How to Handle Financial Reporting in the Age of Unusual Assets

Posted on: 16 July 2021

One of the trickiest aspects of financial reporting is when you have to attach a valuation to an unusual asset. The world is thousands of years separated from the days when asset classes only included simple things like tracts of land, herds of farm animals, and gold. Instead, people now have to think about financial reporting valuation for things like cryptocurrencies, artworks, and collectibles.

How do you address the challenges of alternative investment valuation? Keep these three issues in mind before you file a financial report on these kinds of assets.

What Makes Something an Alternative Investment?

Generally, you can consider an investment "alternative" if it is hard to place a price on. This occurs when something is rare, such as a vintage bottle of wine or a one-of-a-kind baseball card. Volatility in price can also create trouble with pinning down a valuation, a common problem with some derivatives contracts. Things that don't come up for sale frequently, such as prints from a famous artist, are tough to value too.

Note that the difficulty in saying for sure what the price of an asset might be is the defining feature. These are often assets that require professionals to tell other people what they even are.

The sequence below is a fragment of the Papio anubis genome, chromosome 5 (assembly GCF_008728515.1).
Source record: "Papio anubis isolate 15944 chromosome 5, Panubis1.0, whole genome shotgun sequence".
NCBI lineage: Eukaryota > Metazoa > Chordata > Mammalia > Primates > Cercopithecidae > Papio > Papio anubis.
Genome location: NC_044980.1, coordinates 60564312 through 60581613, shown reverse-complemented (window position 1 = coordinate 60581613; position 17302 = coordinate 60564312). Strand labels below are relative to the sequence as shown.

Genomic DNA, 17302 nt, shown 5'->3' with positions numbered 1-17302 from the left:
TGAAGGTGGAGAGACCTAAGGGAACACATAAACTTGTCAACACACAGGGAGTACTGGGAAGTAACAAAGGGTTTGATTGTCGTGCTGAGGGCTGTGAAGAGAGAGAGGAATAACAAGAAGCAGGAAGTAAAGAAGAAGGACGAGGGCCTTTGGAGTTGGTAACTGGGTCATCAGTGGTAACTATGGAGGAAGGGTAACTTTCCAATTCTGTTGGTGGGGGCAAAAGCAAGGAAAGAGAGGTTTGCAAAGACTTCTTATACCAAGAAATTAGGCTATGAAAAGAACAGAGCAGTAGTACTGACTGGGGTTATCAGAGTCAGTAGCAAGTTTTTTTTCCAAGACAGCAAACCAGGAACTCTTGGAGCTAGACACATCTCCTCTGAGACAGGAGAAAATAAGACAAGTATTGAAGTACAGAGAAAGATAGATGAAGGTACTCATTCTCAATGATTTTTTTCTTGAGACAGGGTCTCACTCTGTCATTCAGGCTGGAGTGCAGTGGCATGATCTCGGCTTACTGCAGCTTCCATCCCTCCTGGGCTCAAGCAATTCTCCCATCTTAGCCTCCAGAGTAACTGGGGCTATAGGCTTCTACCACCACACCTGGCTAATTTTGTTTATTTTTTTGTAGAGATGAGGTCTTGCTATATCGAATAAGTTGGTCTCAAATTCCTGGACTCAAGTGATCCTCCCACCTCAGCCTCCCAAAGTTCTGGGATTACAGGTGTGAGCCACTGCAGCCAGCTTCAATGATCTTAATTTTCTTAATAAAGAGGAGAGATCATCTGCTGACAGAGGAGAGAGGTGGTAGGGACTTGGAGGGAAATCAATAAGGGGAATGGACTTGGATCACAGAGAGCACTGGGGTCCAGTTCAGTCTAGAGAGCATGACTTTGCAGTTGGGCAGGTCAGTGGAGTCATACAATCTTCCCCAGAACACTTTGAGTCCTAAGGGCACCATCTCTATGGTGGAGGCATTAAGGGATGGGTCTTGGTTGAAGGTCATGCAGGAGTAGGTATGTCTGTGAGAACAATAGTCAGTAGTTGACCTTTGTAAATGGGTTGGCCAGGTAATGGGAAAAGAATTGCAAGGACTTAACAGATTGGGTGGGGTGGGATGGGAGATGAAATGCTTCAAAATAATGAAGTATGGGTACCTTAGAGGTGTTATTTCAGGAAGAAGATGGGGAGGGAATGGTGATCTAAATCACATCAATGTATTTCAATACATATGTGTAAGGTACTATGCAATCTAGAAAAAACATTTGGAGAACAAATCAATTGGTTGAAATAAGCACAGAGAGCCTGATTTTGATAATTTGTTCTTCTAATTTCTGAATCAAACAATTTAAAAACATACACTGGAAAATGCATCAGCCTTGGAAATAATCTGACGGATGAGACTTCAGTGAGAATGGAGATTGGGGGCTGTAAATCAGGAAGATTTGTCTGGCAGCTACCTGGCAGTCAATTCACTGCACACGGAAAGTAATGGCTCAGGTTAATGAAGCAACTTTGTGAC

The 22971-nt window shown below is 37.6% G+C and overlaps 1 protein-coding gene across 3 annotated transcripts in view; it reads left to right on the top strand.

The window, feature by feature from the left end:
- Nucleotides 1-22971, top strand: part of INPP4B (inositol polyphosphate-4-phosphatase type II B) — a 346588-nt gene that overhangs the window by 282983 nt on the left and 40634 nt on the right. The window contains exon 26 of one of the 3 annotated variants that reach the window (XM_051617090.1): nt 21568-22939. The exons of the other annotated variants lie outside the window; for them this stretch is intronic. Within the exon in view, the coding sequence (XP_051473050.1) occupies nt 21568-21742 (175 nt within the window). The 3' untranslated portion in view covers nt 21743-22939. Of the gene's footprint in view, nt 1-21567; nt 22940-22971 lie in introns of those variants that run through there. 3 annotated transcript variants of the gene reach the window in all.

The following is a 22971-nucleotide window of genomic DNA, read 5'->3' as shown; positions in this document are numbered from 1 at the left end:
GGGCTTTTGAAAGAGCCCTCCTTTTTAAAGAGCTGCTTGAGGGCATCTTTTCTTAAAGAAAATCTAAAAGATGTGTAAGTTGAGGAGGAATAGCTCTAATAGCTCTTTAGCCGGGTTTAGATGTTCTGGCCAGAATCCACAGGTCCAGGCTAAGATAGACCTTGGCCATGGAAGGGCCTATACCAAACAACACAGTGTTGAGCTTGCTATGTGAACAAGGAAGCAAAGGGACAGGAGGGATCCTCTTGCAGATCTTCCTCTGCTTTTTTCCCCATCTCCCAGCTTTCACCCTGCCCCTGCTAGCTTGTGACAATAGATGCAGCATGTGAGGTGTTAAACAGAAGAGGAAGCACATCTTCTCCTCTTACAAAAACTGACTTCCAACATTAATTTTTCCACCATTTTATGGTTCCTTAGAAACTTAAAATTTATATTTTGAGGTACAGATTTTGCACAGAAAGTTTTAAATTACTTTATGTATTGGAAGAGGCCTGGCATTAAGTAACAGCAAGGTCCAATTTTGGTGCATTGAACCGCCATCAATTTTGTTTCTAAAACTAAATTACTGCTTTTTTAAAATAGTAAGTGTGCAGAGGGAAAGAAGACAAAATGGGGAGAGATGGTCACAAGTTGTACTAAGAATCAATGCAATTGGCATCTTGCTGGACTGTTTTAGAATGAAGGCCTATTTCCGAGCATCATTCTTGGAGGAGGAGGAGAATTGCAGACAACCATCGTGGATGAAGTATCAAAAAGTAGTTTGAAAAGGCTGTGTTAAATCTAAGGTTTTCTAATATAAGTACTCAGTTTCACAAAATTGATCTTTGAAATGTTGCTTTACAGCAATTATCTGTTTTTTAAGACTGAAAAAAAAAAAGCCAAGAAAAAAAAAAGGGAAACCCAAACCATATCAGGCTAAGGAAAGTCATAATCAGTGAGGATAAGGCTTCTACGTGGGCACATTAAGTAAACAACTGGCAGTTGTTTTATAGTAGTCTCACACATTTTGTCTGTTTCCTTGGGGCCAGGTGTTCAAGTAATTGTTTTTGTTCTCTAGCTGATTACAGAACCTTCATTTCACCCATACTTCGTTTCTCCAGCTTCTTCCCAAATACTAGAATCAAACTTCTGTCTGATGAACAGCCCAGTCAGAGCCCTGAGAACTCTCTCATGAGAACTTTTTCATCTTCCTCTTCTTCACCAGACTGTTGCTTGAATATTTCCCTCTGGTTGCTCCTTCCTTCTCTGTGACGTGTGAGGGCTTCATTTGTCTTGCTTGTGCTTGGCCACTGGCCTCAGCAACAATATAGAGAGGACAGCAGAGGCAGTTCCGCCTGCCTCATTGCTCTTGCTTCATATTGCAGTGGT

The Importance of Documentation

It's hard for someone to take your word on what many of these items are. Someone purchasing a vintage video game cartridge, for example, can't point to the same authoritative valuation as they can with a car. There is no blue book number when it comes to producing an alternative investment valuation.

Frequently, the closest thing to a fair market value comes from the last time a similar asset came up for auction. This can be a low-liquidity market, though, and an auction value might be seriously out of date.

People will want to see the documentation for the value you're reporting. If you're trying to insure such an item, for example, you're going to need a valuation in writing from a respected professional. This often comes with a description of the asset and why the value is what it is. Also, the valuations frequently are stated in ranges because it's hard for a professional to say for sure a specific price is appropriate.

When Will You Need a Valuation?

Financial reporting valuation requirements apply in a host of scenarios. You may need a valuation to set up an estate, pay taxes, satisfy business financial reporting requirements, make a donation to charity, use an asset as collateral, or obtain insurance.